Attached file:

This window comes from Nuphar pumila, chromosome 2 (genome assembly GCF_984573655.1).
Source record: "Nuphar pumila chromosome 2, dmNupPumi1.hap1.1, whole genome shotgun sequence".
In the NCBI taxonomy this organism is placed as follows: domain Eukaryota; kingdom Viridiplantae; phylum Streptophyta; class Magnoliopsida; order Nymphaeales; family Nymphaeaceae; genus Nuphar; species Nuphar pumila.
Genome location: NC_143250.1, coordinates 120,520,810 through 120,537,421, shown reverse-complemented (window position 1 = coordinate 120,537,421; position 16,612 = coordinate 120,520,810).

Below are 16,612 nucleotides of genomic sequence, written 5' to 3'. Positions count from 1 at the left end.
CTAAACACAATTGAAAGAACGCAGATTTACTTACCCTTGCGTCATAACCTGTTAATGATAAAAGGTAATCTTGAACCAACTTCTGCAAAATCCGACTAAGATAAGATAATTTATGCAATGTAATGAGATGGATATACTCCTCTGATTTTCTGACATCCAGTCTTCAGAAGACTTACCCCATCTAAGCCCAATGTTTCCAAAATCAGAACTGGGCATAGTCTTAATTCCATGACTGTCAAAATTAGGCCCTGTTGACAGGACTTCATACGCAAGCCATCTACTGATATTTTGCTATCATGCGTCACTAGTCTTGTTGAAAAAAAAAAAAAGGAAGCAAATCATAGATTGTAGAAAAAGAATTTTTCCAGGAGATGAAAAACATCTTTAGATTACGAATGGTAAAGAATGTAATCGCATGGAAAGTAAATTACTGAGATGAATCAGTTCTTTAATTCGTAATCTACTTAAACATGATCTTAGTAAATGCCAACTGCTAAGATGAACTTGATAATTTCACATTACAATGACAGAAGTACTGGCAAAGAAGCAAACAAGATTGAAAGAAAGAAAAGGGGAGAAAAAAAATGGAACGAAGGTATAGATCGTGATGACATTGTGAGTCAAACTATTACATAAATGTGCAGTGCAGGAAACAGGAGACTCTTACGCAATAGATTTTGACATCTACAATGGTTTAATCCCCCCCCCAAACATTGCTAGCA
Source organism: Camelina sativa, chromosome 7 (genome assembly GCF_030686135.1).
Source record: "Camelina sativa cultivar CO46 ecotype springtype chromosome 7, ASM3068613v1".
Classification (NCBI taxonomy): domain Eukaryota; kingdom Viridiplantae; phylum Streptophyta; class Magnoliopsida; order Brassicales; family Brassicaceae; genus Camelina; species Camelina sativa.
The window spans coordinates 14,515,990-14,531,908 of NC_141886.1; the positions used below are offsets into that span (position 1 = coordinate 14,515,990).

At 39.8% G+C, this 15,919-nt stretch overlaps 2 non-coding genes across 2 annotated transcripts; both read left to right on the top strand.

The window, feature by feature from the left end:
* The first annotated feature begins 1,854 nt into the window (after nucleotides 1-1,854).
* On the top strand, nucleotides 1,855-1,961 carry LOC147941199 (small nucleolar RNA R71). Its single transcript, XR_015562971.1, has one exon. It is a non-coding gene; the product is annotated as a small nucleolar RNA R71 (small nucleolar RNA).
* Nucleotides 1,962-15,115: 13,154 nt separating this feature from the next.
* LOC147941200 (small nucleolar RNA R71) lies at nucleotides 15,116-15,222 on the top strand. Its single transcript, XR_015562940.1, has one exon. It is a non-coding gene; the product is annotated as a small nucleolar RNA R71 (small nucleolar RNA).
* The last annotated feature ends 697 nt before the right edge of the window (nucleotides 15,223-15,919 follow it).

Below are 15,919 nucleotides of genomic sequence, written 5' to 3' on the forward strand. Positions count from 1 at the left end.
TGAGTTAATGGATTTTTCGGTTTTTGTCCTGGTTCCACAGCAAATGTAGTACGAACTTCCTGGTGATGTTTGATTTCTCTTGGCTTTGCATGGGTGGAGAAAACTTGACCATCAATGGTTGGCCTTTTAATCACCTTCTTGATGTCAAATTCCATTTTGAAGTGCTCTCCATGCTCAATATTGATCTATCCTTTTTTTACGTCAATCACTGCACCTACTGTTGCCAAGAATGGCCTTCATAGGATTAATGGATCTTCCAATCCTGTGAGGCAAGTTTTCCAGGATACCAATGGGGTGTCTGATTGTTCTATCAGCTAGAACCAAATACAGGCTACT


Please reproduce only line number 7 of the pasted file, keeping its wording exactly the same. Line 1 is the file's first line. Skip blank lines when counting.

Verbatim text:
Source organism: Camelina sativa, chromosome 7 (genome assembly GCF_030686135.1).